• 0 avatar
        Art Vandelay

        Thanks. His triangle goes like 10 miles between school, work, and home so I think it’ll work well. It’s a basic, low mileage modern car that happens to be electric in that perspective. As a bonus he won’t be bumming gas money and returning my cars on E. If he needs to go farther I taught him to drive a stick so he can take any of our other rides. I’m looking forward to driving it some too.

      • 0 avatar
        blockmachining

        Buy a Chevy Bolt. The GOM is pretty darn accurate. It even accounts for the drop in efficiency due to the colder temperatures. The Bolt also has a system in place to warm and cool the battery pack as needed. Not so in the leaf. Cold weather in the Bolt reduces your overall range by about 20%, not 50% as in the leaf. The Bolt uses Google map or Waze for navigation. They appear to be very reliable.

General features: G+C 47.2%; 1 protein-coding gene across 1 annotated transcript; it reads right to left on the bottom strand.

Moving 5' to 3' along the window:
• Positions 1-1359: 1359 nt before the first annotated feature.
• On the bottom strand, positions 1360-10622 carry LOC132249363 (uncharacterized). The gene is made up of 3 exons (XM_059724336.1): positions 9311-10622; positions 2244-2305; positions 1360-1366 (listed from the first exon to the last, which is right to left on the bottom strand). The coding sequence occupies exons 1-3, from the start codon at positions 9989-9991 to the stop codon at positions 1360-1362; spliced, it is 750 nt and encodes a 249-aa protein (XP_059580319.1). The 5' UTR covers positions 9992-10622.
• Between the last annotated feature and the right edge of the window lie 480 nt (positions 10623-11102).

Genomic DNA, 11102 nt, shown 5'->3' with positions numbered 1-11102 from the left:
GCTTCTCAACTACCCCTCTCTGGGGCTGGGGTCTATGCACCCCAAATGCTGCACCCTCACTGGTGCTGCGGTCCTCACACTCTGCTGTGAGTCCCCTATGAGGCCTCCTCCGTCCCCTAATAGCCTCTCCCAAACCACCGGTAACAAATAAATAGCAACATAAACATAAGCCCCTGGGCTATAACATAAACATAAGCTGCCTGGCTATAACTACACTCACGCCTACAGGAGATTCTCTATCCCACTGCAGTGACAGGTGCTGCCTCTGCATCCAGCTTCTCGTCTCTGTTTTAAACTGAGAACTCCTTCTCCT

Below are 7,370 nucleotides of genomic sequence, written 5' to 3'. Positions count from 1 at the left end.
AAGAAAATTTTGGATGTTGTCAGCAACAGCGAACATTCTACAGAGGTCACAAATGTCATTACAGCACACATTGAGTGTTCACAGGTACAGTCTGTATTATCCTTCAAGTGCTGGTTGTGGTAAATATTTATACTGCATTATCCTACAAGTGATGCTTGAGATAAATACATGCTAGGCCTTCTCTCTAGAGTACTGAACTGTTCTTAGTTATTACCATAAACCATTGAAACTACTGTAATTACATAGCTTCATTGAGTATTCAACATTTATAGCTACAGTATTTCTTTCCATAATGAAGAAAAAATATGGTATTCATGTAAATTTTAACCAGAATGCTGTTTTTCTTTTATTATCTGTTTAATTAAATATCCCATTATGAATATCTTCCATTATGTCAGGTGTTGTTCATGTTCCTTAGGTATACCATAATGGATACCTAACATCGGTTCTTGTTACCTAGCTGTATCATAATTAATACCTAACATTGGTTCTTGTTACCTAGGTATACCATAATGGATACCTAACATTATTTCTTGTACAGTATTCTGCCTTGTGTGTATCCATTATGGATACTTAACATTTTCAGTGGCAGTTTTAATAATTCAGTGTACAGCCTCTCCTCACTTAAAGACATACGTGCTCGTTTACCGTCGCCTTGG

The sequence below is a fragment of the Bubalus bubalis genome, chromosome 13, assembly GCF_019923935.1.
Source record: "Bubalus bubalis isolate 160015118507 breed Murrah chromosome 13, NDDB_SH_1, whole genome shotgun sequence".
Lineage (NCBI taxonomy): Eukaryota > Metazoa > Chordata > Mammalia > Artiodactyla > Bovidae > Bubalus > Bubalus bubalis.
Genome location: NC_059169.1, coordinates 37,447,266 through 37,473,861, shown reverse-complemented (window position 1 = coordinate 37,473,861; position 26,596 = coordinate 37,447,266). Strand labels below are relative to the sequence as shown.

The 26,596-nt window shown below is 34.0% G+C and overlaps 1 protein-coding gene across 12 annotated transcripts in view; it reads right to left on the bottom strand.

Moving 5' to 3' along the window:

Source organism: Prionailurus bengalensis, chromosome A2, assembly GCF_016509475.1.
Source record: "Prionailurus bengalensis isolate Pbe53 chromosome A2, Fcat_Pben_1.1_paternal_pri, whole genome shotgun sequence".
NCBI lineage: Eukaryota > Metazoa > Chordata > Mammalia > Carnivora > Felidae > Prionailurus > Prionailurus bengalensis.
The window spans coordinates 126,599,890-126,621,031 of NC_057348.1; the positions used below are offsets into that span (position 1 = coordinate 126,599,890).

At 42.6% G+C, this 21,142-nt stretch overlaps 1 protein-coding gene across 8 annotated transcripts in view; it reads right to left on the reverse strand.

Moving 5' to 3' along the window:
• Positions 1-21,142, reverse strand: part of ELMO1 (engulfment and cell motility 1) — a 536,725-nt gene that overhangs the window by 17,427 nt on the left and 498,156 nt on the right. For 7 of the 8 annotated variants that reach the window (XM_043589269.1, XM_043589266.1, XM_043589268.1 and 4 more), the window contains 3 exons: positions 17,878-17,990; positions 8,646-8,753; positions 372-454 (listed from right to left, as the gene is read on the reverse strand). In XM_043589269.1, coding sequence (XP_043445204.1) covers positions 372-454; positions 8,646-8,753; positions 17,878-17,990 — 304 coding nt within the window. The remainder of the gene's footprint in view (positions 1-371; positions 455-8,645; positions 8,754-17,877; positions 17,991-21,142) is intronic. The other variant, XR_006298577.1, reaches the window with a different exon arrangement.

• 0 avatar
          jatz

          “Buy a Chevy Bolt.”

          That would require both finding one and spending probably triple what he is for the ’13 Leaf.

          There are 5 new and 0 used Bolts within 100 miles of me; the new ones start at 38K. That’s hefty kid’s-first-car money for most.

          • 0 avatar
            Art Vandelay

            For my 17 year old to roll back and forth to school in because there is no school bus where I live (windy, steep road)? A new Car? That’s crazy talk.